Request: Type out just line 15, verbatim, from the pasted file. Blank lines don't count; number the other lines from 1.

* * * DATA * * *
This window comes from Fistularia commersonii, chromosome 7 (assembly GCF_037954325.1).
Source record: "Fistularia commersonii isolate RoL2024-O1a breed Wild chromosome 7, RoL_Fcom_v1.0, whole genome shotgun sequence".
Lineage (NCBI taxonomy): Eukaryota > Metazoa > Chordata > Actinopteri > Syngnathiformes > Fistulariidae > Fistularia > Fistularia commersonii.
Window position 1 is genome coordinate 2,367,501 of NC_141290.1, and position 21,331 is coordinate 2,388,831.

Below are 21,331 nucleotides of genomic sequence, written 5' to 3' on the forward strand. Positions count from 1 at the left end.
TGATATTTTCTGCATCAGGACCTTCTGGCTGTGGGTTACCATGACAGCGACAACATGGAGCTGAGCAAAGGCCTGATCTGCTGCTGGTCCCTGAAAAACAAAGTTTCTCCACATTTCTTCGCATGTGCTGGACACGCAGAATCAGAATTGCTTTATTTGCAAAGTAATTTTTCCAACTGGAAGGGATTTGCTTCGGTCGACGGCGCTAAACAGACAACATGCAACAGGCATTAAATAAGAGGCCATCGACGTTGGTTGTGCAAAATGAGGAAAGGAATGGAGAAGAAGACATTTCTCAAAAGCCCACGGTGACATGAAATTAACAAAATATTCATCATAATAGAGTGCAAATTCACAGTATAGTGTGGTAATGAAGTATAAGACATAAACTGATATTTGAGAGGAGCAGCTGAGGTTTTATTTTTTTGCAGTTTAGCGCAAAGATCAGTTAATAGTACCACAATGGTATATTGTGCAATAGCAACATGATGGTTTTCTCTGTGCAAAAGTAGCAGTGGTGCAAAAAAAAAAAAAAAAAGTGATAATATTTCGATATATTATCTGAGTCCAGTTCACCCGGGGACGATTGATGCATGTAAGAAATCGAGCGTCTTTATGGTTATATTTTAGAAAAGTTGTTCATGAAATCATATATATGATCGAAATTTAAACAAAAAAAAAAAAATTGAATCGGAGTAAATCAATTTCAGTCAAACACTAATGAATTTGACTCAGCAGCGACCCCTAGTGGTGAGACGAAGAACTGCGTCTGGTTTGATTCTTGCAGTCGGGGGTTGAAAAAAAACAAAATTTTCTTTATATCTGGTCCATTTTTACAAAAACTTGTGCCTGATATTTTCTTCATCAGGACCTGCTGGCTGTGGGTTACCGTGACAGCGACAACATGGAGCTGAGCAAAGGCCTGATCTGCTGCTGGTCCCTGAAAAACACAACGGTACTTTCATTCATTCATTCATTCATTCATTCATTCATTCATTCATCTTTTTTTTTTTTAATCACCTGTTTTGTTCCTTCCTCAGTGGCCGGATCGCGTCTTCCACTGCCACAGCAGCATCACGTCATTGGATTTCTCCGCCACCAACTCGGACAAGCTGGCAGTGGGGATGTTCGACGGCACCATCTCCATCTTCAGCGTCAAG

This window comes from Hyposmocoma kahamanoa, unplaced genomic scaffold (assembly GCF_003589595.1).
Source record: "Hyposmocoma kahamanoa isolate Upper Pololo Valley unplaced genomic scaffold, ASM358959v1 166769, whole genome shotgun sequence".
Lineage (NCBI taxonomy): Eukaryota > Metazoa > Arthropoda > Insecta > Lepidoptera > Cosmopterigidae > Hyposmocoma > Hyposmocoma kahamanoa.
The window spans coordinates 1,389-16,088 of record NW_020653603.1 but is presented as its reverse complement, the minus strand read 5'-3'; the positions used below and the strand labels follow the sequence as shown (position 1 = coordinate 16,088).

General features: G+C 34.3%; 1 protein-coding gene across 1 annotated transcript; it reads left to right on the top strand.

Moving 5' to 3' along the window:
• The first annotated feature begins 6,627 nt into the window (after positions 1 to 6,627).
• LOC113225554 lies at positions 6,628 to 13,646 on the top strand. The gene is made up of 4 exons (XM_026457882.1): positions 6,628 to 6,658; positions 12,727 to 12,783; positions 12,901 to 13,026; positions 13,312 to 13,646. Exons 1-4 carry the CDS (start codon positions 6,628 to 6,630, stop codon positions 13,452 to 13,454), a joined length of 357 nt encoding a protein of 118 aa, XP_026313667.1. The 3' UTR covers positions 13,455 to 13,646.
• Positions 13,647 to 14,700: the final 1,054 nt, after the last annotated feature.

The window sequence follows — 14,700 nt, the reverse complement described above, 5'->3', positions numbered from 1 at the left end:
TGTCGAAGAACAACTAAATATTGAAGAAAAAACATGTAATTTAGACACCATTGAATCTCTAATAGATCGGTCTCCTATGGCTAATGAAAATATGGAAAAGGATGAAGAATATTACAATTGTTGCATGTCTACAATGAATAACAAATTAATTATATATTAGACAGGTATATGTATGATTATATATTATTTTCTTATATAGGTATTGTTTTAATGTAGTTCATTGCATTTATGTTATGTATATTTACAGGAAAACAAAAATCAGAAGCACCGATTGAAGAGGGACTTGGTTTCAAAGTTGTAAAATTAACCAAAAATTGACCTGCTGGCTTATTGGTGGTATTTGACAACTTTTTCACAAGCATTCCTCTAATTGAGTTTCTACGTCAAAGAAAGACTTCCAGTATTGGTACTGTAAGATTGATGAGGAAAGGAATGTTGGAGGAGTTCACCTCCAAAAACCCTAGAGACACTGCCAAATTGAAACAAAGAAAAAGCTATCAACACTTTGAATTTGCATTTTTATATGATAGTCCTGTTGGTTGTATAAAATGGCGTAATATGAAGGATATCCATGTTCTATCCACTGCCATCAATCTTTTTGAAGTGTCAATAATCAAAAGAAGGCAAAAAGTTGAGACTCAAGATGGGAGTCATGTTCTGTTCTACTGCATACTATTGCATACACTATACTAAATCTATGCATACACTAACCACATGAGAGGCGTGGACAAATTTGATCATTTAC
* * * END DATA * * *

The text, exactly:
• Positions 13,647 to 14,700: the final 1,054 nt, after the last annotated feature.